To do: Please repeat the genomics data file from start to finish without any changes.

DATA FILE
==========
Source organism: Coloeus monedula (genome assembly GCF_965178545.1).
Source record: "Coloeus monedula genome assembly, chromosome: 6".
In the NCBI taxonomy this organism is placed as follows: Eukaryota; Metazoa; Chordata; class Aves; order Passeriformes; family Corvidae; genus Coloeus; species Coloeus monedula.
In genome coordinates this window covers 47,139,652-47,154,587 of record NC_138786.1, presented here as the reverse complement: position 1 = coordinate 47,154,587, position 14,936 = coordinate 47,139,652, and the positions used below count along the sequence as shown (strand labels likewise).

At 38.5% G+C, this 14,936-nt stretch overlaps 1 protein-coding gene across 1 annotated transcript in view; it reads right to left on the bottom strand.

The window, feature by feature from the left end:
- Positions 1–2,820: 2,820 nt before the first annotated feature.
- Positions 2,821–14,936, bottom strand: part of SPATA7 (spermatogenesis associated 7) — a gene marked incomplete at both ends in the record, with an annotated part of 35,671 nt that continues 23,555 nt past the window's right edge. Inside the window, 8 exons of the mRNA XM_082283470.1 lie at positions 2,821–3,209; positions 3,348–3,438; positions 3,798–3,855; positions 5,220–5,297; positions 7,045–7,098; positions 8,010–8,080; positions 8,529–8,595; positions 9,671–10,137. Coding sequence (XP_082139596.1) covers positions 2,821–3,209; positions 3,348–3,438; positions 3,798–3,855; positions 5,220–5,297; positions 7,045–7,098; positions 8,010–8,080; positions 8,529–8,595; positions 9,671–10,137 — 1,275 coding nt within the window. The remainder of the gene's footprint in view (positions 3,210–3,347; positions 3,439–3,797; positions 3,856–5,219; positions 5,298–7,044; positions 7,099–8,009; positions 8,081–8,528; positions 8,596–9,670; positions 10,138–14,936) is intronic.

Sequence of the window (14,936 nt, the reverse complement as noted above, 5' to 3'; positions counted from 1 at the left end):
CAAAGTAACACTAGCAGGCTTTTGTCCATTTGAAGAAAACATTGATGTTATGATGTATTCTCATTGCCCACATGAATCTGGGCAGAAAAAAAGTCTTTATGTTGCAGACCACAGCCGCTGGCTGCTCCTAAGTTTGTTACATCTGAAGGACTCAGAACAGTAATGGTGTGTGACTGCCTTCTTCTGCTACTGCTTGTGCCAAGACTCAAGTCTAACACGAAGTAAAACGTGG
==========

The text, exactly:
Source organism: Coloeus monedula (genome assembly GCF_965178545.1).
Source record: "Coloeus monedula genome assembly, chromosome: 6".
In the NCBI taxonomy this organism is placed as follows: Eukaryota; Metazoa; Chordata; class Aves; order Passeriformes; family Corvidae; genus Coloeus; species Coloeus monedula.
In genome coordinates this window covers 47,139,652-47,154,587 of record NC_138786.1, presented here as the reverse complement: position 1 = coordinate 47,154,587, position 14,936 = coordinate 47,139,652, and the positions used below count along the sequence as shown (strand labels likewise).

At 38.5% G+C, this 14,936-nt stretch overlaps 1 protein-coding gene across 1 annotated transcript in view; it reads right to left on the bottom strand.

The window, feature by feature from the left end:
- Positions 1–2,820: 2,820 nt before the first annotated feature.
- Positions 2,821–14,936, bottom strand: part of SPATA7 (spermatogenesis associated 7) — a gene marked incomplete at both ends in the record, with an annotated part of 35,671 nt that continues 23,555 nt past the window's right edge. Inside the window, 8 exons of the mRNA XM_082283470.1 lie at positions 2,821–3,209; positions 3,348–3,438; positions 3,798–3,855; positions 5,220–5,297; positions 7,045–7,098; positions 8,010–8,080; positions 8,529–8,595; positions 9,671–10,137. Coding sequence (XP_082139596.1) covers positions 2,821–3,209; positions 3,348–3,438; positions 3,798–3,855; positions 5,220–5,297; positions 7,045–7,098; positions 8,010–8,080; positions 8,529–8,595; positions 9,671–10,137 — 1,275 coding nt within the window. The remainder of the gene's footprint in view (positions 3,210–3,347; positions 3,439–3,797; positions 3,856–5,219; positions 5,298–7,044; positions 7,099–8,009; positions 8,081–8,528; positions 8,596–9,670; positions 10,138–14,936) is intronic.

Sequence of the window (14,936 nt, the reverse complement as noted above, 5' to 3'; positions counted from 1 at the left end):
CAAAGTAACACTAGCAGGCTTTTGTCCATTTGAAGAAAACATTGATGTTATGATGTATTCTCATTGCCCACATGAATCTGGGCAGAAAAAAAGTCTTTATGTTGCAGACCACAGCCGCTGGCTGCTCCTAAGTTTGTTACATCTGAAGGACTCAGAACAGTAATGGTGTGTGACTGCCTTCTTCTGCTACTGCTTGTGCCAAGACTCAAGTCTAACACGAAGTAAAACGTGG